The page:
Did you get them at the bulk asile?
Were they a BOGO (buy one get one)?
Did you use drugs?

I would love to say that these questions are not asked very often, but I would be lying. But, the way that we look at it, is that we were blessed with twins and that it is our responsibility to raise these two boys. Now, we can either laugh off these comments or respond and most times, we just laugh them off, but there are occasion that I do have to run my mouth.

Are they twins? – Nope. We had 1 and then while walking around the block, we saw the other just sitting on a bench by himself and thought, why not?
Did you get them at the bulk asile? – Yep, they were right beside your last two brain cells.
Were they a BOGO (buy one get one)? – Are you really comparing my children to shoes? You have to be kidding me.

Life is short, have fun and don’t take things too seriously.

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Just a quick thought, but so often I hear people talk about living for the weekends and I realized, that I too live for the weekends, but not for the same reasons. I am fortunate to have bosses that encourage a work life balance and provide and environment that is family oriented, but because I only get to see the boys for an hour or two a day, on the weekend I get them all day.  I get to play with them in the floor and get them laughing at silly things. Or hold them when they cry. Or read to them before they take a nap.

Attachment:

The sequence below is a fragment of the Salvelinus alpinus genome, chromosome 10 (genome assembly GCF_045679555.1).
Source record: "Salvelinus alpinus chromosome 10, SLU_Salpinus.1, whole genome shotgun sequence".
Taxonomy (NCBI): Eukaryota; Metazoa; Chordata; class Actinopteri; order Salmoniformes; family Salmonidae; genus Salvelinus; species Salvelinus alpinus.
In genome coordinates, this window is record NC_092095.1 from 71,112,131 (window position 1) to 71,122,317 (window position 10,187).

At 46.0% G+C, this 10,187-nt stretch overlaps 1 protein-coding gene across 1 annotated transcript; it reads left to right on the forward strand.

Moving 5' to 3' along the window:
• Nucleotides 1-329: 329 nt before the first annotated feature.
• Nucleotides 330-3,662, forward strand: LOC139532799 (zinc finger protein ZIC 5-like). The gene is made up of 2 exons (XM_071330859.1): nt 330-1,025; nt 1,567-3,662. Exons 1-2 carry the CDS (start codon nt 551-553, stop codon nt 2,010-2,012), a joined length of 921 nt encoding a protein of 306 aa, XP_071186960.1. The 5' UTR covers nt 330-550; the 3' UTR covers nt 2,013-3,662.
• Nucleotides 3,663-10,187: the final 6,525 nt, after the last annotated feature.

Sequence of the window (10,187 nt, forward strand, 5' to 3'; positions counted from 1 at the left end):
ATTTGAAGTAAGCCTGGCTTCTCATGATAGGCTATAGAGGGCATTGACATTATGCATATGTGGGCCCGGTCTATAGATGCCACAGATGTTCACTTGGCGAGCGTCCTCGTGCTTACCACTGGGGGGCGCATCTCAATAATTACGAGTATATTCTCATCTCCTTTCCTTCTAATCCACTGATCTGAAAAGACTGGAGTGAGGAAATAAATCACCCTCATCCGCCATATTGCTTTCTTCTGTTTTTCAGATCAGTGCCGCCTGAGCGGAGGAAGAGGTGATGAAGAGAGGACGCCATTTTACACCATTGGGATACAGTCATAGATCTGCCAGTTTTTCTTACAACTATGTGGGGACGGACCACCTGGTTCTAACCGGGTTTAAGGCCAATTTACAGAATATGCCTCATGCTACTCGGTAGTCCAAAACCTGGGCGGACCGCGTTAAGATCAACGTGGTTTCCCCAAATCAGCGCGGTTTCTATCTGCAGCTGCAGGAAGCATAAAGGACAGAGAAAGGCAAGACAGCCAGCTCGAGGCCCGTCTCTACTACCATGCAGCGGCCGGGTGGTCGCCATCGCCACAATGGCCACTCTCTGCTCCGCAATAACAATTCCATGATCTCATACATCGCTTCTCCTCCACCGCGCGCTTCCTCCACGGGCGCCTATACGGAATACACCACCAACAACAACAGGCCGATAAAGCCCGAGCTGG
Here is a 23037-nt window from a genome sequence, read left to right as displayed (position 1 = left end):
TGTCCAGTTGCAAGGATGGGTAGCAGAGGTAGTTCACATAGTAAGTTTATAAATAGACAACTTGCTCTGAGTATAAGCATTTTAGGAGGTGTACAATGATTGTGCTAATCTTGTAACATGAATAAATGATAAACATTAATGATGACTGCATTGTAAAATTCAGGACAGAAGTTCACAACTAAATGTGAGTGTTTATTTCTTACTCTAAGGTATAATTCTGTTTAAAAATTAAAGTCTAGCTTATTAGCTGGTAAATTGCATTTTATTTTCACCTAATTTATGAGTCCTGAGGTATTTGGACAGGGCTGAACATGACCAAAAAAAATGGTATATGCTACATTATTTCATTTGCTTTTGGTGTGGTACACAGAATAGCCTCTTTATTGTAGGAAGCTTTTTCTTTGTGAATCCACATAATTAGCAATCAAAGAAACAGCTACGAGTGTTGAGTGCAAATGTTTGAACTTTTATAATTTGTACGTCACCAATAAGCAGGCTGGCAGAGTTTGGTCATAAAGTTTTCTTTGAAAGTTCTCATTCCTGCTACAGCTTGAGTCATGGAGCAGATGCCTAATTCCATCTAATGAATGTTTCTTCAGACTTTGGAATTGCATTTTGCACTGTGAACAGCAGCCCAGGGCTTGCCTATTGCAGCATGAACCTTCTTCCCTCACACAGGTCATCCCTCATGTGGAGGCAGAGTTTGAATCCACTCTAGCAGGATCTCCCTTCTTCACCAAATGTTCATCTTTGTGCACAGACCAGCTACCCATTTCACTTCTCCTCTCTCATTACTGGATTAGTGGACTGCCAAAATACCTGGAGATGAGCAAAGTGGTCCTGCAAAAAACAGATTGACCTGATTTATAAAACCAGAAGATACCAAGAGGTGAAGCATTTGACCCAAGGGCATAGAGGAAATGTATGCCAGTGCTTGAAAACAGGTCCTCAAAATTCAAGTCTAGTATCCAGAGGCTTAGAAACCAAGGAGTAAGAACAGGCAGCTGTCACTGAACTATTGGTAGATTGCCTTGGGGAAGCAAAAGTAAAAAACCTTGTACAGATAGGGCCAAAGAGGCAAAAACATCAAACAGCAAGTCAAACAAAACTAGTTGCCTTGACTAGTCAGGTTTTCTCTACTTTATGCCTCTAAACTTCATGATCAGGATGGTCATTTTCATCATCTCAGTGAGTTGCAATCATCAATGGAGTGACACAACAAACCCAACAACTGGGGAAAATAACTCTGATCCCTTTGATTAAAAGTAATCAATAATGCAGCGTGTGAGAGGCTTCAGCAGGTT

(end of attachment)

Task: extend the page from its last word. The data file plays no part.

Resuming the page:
So dads, do you live your life for the weekends too?

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In this economy, I think that everyone has to budget their money. And with twins, it is even more important, because their Doctor visits, Diapers, Formula, clothes, daycare, etc. So my wife and I sat down and looked at where we were financially and started making some tough decisions on what we needed to cut out. I will break out what we did before the boys were born, what we have done since the boys were born and what we are working on now.

Before the boys we did the following:
1) Read the Dave Ramsey book The Total Money Makeover